Discover more from The Honest Broker
Some science, media and policy vignettes to make you smarter about climate
I’m starting my transition from sabbatical back to being on campus. It has been a rewarding and productive year, and I’m excited to be back. Today I will see for the first time my new office on campus — I’ll post some pictures.
There is lots going on here at THB. This fall I’ll start publishing some guest posts from a range of smart contributors with a diversity of expertise and experiences, including more climate science posts from my Dad (forcings and feedbacks are up next). The next chapter in The Climate Fix book club is scheduled for next week. And man, do I have a lot to write on.
Below are some vignettes related to climate that I found interesting, but are not worth a full post. Please do keep your comments, suggestions and tips coming — I learn a lot every day from THB readers!
Preparing for Hurricane Hype with Actual Data
You won’t know about this unless you follow @RyanMaue on Twitter, but the past three years have seen historically low counts of tropical cyclones of major hurricane strength, as you can see in Maue’s figure below. As we enter the historically busiest part of the Atlantic hurricane season, get ready for every whirl in the ocean to be hyped by media.
Here is the truth: Are more of the strongest storms happening around the world?
No. Read more here.
Atlantic Hurricane Paleotempestology
A new pre-print by Elizabeth Wallace and colleagues takes much longer look at North Atlantic hurricane activity, building off of storm proxies — an area of study with the delightful name, paleotempestology (coined by Kerry Emanuel if memory serves). You can see their estimates of historical hurricane activity below, indicating large variability and many centuries with much greater activity than in our lifetimes. Interesting research!
ESG Ratings Don’t Mean Much
From the Financial Times we learn that ESG ratings don’t really mean much at all:
“Companies rated highly on widely accepted environmental, social and governance metrics pollute just as much as lowly rated companies, research has found.”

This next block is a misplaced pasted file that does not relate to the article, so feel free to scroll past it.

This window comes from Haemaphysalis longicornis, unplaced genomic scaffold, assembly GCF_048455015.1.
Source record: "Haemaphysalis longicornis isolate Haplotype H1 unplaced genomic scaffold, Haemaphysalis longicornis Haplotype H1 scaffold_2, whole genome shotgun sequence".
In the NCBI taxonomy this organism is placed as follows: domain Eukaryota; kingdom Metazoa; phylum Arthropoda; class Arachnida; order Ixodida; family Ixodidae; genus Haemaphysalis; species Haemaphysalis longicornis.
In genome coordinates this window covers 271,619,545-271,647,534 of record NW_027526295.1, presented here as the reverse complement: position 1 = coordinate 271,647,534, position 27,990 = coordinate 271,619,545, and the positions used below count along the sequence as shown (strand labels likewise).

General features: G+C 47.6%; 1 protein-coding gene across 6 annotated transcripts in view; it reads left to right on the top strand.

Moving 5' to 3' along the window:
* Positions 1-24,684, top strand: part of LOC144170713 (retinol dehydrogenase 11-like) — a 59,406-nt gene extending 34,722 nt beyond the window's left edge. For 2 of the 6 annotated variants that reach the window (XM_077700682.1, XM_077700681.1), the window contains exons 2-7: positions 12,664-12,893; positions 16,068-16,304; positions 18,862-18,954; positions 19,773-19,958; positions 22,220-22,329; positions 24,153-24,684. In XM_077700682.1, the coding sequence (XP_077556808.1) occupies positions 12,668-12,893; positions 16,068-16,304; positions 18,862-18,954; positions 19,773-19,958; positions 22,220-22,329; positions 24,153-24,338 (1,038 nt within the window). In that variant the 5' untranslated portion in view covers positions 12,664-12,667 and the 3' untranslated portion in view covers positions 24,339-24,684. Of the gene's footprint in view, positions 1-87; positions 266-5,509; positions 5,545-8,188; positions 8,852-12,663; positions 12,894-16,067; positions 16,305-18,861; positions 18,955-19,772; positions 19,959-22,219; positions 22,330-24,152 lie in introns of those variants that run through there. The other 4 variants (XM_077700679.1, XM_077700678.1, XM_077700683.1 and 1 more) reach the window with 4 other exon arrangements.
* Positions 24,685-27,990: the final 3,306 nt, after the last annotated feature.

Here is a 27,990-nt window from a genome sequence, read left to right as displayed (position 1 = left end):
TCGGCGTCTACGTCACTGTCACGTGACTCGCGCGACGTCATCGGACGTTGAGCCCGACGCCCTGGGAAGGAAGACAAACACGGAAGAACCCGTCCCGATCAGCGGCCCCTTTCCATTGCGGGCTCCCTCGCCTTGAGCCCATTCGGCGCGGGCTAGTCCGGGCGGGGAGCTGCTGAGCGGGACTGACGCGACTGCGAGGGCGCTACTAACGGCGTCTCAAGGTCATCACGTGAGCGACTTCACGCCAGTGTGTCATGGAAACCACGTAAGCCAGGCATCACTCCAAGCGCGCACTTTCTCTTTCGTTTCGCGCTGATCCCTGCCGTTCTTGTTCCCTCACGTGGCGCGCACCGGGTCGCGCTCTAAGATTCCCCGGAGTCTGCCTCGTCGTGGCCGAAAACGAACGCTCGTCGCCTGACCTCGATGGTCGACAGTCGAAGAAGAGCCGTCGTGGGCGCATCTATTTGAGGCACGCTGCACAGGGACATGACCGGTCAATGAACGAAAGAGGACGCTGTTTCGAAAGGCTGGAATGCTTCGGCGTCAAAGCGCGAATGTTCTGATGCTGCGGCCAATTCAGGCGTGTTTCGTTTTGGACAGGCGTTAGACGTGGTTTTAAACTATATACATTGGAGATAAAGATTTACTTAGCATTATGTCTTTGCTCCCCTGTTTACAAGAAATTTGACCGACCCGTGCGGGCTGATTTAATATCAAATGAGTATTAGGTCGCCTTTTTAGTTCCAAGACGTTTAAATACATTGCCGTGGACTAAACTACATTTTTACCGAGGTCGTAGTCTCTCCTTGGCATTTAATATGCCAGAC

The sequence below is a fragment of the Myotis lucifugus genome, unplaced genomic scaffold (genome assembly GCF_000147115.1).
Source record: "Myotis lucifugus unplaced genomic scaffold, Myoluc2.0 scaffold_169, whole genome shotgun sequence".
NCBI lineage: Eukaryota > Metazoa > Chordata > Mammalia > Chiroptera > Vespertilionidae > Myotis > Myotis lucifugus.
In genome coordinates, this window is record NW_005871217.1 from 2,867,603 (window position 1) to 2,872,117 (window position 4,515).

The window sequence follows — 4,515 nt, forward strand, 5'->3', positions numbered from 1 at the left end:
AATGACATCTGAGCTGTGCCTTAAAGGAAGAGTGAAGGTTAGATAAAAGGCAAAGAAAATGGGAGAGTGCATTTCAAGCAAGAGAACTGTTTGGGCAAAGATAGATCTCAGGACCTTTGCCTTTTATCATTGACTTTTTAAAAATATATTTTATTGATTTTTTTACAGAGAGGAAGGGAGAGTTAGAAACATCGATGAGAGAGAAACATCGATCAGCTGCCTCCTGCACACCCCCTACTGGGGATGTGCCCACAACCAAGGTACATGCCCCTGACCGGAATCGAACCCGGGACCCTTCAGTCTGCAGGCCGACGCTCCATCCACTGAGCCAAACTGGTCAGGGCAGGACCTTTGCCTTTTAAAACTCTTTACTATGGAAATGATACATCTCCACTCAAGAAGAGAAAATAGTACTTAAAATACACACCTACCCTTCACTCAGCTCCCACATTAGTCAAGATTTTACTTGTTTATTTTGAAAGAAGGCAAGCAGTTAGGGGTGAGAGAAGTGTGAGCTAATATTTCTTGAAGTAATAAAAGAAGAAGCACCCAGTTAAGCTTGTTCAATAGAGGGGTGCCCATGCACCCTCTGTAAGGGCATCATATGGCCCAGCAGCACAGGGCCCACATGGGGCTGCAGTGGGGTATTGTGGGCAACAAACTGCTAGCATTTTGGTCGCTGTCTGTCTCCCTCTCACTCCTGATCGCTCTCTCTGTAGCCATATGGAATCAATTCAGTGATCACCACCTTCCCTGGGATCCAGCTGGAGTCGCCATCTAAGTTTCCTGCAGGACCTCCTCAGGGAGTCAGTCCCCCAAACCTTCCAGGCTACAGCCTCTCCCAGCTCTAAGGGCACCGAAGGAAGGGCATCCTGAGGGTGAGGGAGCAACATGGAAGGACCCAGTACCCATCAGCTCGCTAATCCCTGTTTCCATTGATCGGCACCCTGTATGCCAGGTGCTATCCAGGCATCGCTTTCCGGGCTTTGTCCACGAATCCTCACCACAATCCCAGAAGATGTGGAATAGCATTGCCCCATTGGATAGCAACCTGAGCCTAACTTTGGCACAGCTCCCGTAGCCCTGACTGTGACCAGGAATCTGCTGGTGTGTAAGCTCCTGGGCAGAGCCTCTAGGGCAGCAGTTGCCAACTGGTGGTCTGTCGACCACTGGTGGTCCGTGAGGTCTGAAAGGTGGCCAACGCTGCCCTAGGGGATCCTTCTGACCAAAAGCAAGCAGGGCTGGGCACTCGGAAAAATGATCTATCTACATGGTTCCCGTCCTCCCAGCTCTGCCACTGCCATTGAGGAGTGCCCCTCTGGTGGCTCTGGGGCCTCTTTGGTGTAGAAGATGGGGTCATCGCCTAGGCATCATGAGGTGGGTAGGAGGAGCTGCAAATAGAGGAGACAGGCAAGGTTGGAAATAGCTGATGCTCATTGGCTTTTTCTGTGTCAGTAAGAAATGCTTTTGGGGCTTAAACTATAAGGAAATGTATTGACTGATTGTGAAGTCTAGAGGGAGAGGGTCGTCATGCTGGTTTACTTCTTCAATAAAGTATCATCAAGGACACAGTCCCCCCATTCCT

The “Iron Law” is Alive an Well in Uxbridge
In today’s Financial Times Janan Ganesh has an excellent column on the meaning of the recent Tory victory in the Uxbridge by-election:
This, I think, is the argument that a future Tory leader will make, and to great electoral effect: “Human-induced climate change is real and terrible. Don’t mistake us for denialists. But this is a medium-sized, post-industrial nation that accounts for around 1 per cent of the world’s greenhouse gas emissions. The ecological future of the Earth rests on giant middle-income countries, not on us.
“We should decarbonise. It would be weird to abstain from a technological crusade that America and the EU are going to make sure happens regardless. Britain has already committed a fortune in sunk costs. But a rush to net zero? That will cost you, dear voter, in ways that we politicians have obfuscated in the past. And what will that cost achieve? Not a material dent in the climate problem, but the setting of a moral example, as though India and China set their watches by us. Liberals forever accuse us on the right of overrating Britain’s sway in the world. Well, look who is grandstanding now.”
The “iron law” is exactly that and those of us pushing for climate policy need to always remember that deep decarbonization will never occur via austerity or sacrifice. Climate policy must be pragmatic if it is to ever succeed. We are not going to just stop oil. But we can make progress on decarbonizing the economy. Why do we have to keep learning about the “iron law” over and over?